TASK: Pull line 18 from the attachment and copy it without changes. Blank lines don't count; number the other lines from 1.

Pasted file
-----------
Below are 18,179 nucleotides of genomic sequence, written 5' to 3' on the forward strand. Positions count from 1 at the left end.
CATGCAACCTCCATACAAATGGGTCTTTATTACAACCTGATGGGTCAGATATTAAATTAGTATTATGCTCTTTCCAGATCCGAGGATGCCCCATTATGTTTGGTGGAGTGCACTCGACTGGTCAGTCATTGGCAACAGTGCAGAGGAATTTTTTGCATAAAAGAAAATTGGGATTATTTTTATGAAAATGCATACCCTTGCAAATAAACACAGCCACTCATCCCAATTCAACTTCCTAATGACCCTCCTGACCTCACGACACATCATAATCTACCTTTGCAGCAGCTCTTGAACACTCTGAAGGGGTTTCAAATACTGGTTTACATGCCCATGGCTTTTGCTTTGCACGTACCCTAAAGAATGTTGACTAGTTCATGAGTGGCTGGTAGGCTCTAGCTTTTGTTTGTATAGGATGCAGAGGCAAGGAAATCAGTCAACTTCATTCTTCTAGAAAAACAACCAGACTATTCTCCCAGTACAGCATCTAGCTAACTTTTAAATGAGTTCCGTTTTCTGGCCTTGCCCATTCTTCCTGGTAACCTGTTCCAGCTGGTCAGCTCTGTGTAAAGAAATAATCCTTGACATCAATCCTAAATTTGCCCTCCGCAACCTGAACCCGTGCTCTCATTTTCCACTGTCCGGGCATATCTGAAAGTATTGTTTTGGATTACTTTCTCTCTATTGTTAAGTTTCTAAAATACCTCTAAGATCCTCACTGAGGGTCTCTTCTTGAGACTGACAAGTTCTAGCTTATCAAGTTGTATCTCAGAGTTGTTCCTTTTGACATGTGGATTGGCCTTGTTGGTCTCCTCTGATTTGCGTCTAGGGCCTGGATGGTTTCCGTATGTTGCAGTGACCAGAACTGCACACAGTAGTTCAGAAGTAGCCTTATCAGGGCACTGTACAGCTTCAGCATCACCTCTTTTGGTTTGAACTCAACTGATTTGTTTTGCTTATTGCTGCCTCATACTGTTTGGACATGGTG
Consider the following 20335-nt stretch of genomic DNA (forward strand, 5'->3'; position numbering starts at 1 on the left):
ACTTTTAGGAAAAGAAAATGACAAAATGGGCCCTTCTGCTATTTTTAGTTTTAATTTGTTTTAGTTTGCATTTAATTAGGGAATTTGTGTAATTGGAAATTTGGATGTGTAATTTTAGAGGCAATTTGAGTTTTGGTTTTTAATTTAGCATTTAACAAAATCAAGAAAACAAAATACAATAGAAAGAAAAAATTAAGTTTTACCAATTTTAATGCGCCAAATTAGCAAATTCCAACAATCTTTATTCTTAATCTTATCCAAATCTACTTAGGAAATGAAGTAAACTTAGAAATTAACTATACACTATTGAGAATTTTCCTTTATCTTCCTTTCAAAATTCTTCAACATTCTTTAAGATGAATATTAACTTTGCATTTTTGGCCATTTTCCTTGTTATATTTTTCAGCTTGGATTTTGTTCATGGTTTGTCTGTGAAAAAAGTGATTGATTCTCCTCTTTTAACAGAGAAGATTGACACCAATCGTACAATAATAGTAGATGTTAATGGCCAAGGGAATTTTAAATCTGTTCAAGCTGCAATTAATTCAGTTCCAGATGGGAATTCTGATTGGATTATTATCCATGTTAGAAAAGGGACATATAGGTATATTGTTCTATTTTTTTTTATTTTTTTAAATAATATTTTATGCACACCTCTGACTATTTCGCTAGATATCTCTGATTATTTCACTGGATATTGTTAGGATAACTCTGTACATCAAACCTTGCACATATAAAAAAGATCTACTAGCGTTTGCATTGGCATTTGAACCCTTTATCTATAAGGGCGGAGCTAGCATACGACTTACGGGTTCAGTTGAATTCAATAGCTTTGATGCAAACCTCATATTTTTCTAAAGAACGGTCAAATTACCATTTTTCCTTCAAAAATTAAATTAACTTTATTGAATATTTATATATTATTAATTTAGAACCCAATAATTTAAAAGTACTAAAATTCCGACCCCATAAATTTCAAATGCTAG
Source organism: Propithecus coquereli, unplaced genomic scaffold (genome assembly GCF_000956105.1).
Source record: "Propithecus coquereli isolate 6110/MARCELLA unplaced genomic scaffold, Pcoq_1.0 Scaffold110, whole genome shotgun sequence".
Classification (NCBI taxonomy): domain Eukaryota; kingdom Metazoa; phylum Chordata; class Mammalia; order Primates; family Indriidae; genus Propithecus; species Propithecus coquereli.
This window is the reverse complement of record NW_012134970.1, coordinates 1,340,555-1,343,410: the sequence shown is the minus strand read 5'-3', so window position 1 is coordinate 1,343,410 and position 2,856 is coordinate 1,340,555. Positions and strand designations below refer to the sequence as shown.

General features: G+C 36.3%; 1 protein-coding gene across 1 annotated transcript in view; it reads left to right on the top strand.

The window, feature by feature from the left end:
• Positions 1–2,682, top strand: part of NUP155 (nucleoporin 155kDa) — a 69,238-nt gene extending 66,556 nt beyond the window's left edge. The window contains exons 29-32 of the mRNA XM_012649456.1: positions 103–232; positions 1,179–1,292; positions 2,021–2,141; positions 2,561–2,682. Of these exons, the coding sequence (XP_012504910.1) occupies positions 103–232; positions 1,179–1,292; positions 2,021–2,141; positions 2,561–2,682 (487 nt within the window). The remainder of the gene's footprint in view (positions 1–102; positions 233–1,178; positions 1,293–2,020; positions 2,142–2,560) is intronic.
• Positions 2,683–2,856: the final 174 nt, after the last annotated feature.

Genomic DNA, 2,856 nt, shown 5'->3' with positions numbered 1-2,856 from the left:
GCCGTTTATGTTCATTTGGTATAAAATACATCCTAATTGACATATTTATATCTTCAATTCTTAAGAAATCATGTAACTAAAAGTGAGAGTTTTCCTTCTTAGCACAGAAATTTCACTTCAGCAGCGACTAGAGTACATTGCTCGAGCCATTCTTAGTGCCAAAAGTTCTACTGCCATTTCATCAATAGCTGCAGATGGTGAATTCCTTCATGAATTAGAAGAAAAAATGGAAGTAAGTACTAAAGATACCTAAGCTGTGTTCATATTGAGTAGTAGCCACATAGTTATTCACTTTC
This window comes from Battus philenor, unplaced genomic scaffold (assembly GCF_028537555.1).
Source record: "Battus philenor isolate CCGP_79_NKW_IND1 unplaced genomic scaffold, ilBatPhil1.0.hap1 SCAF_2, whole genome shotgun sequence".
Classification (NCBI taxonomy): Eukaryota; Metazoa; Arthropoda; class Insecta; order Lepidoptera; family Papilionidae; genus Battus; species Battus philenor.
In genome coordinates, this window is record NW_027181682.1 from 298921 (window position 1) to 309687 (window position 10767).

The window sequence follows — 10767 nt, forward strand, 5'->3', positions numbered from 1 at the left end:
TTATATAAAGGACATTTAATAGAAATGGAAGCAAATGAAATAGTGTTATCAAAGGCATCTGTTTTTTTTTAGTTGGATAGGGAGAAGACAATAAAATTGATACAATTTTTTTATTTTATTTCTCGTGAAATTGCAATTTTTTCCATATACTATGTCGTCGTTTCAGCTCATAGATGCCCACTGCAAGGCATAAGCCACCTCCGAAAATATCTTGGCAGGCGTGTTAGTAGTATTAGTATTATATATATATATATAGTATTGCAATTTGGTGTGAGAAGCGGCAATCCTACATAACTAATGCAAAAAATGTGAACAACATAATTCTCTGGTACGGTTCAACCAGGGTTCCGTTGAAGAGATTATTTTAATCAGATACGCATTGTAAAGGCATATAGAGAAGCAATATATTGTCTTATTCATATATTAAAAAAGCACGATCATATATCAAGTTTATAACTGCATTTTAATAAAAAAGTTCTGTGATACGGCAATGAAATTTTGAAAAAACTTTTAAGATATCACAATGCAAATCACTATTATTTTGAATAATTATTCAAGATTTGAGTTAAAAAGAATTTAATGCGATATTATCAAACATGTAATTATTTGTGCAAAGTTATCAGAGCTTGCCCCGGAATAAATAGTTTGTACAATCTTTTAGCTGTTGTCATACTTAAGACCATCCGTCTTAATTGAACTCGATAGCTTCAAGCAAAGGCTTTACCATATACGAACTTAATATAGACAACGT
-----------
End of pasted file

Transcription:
In genome coordinates, this window is record NW_027181682.1 from 298921 (window position 1) to 309687 (window position 10767).